— The Moon Metal • Garrett P. Serviss

... an atom of its fragrance and fervor; it was a kind of anthem-strain that they had sung and poured out of the organ in centuries gone by; and being so grand and sweet, the Divine benevolence had willed it to be prolonged for the behoof of auditors unborn. I therefore came to the conclusion, that, in my individual case, it would be better and more reverent to let my eyes wander about the edifice than to fasten them and my thoughts on the evidently uninspired mortal who was venturing—and felt it no venture at all—to speak here above ...
— Our Old Home - A Series of English Sketches • Nathaniel Hawthorne

... the conclusion that all those with white-tipped hair found by them in the basin of the Columbia belonged to the same species as the grizzlies of the upper Missouri; and that the black and reddish-brown, etc., of the Rocky Mountains belong to a second species equally ...
— Steep Trails • John Muir

... I have often wondered what principle democrats have adopted for the form of government which they favour, and it has not required a great effort on my part to arrive at the conclusion that the principle in question is the worship and cultivation, or, briefly 'the cult' ...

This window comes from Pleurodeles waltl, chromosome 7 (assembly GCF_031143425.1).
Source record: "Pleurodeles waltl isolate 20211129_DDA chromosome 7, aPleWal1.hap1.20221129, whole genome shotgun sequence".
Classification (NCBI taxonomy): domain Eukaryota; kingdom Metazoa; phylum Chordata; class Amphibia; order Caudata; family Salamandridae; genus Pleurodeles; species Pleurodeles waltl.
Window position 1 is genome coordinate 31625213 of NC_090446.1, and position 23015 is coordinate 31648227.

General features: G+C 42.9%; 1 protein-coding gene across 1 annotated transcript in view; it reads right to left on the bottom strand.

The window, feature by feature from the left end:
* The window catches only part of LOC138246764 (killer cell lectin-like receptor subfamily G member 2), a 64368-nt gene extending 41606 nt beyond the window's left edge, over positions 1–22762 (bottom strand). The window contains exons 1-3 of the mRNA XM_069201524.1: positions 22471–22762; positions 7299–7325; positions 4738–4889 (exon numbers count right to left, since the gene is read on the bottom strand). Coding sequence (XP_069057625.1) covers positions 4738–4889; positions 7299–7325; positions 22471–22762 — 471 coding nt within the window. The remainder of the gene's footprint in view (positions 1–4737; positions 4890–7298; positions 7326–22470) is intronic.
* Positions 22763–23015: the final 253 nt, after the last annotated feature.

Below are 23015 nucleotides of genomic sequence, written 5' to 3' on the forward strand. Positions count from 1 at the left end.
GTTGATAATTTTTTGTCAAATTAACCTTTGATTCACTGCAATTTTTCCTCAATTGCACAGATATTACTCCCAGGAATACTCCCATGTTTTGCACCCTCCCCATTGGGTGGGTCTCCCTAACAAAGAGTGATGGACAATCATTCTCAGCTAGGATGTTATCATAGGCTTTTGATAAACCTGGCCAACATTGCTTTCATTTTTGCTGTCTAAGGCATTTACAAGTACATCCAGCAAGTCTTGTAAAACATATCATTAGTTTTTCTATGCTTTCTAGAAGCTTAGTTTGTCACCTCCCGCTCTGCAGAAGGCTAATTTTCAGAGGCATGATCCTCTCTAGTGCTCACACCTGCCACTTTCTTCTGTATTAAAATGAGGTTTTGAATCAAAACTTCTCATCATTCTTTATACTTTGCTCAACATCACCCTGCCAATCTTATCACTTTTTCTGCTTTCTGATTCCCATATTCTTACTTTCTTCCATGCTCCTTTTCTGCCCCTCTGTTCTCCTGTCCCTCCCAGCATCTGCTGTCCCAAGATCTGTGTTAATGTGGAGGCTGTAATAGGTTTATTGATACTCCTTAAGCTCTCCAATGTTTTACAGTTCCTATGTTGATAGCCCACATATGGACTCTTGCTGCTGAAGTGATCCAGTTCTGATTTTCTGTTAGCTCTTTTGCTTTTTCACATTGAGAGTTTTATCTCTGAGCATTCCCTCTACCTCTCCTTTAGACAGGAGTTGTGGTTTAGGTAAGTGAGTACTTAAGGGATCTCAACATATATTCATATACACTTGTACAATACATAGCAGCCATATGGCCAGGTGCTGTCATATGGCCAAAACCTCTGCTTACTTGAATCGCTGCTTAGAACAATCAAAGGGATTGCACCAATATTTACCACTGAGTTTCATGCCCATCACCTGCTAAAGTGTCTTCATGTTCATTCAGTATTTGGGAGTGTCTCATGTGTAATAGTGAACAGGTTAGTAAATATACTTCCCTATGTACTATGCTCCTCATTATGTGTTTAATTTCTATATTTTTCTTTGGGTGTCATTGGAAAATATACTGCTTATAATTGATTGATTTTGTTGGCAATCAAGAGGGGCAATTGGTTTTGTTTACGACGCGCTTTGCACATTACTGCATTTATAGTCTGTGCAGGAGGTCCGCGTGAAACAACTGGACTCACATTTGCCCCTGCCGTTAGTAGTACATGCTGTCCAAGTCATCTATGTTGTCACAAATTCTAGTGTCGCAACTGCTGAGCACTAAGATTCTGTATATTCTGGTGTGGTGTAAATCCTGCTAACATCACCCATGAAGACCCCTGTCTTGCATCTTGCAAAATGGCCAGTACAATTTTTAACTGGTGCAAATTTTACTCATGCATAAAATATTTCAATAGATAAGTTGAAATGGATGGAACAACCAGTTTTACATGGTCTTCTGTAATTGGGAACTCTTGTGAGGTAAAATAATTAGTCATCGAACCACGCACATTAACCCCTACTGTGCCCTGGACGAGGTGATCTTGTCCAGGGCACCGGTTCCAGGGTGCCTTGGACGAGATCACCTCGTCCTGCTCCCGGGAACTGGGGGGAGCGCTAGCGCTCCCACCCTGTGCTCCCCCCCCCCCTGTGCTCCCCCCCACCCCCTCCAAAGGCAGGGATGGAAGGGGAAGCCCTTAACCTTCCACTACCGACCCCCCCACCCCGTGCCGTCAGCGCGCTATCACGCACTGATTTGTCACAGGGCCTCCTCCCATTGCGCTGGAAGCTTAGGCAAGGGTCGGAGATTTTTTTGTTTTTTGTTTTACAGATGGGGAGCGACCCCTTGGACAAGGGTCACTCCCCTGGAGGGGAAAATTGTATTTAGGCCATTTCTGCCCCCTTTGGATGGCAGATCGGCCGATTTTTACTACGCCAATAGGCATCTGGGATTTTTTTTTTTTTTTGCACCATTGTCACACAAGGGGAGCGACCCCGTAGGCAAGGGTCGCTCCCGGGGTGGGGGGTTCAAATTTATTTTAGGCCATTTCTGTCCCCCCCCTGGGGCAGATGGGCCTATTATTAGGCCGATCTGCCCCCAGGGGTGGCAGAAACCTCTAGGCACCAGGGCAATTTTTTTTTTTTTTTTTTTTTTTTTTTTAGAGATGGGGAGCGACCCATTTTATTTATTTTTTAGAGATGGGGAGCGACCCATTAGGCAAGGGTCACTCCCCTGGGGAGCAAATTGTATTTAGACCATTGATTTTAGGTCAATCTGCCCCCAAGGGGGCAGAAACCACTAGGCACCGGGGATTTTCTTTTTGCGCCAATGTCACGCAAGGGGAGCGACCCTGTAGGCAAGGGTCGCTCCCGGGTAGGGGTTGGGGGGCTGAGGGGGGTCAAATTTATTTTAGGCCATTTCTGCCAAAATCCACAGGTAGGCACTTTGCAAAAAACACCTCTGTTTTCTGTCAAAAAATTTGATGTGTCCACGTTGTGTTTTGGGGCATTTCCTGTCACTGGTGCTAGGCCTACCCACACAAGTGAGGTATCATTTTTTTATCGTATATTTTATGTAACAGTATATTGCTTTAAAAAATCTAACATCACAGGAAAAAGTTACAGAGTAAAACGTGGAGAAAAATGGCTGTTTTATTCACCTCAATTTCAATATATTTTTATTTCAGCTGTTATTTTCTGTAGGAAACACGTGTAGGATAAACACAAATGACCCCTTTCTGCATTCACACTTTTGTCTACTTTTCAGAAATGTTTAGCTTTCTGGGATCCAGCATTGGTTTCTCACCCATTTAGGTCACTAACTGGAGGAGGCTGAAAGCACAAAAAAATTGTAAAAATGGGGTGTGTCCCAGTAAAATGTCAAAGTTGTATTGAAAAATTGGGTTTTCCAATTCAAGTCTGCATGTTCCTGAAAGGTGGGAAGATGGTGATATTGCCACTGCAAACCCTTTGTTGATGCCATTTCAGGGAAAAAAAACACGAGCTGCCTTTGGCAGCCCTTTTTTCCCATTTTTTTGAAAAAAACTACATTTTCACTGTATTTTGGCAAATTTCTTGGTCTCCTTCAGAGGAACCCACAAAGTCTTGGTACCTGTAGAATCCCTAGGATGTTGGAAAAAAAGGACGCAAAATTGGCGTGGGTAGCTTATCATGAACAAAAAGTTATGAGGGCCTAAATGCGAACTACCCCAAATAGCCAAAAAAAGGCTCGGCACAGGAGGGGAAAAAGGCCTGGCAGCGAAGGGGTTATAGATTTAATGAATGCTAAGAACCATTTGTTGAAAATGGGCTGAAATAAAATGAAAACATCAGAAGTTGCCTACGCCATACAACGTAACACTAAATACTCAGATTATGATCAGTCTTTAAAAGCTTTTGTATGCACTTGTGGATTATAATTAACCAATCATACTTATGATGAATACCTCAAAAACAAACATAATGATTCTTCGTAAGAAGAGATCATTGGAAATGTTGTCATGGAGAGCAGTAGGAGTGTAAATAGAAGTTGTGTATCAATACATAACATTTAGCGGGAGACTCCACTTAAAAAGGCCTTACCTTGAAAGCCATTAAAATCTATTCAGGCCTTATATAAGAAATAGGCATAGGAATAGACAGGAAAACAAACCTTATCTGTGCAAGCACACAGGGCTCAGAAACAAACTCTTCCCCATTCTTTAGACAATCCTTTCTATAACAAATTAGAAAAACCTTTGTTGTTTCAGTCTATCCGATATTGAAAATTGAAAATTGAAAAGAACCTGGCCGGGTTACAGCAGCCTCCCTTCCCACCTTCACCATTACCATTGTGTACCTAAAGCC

— The Cult of Incompetence • Emile Faguet

... field of enterprise, to take part in which they were by treaty with China entitled. After a thorough examination of the Conventions and of the several contextual documents, the Secretary of State reached the conclusion that no such monopoly was intended or accomplished. However, in view of the widespread discussion of this question, to confirm the view it had reached, this Government made inquiry of the Imperial Chinese and Japanese Governments and received ...
— State of the Union Addresses of William H. Taft • William H. Taft

... and he would charge as much as he thought they would pay and be called a fine fellow afterwards. He knew that. He had lived in dry, hot places before, and he was conscientiously trying to please the public and also make money for Bill, who had befriended him. You are not to jump to the conclusion, however, that Casey systematically robbed the public. He did not. He aided the public, helped the public across a rather bad stretch of country, and saw to it that the public ...
— Casey Ryan • B. M. Bower

... In conclusion, we go back to the book as a work of art, meaning by art not mere artifice, but that power which takes the fleeting facts of life and endues them with permanence, with deeper purports, with order and beauty. In this sense, Signor Fogazzaro is a great artist. ...
— The Saint • Antonio Fogazzaro

... enormous unspoken disappointment, has in our time fallen on our Northern civilization. All previous ages have sweated and been crucified in an attempt to realize what is really the right life, what was really the good man. A definite part of the modern world has come beyond question to the conclusion that there is no answer to these questions, that the most that we can do is to set up a few notice-boards at places of obvious danger, to warn men, for instance, against drinking themselves to death, or ignoring the mere existence ...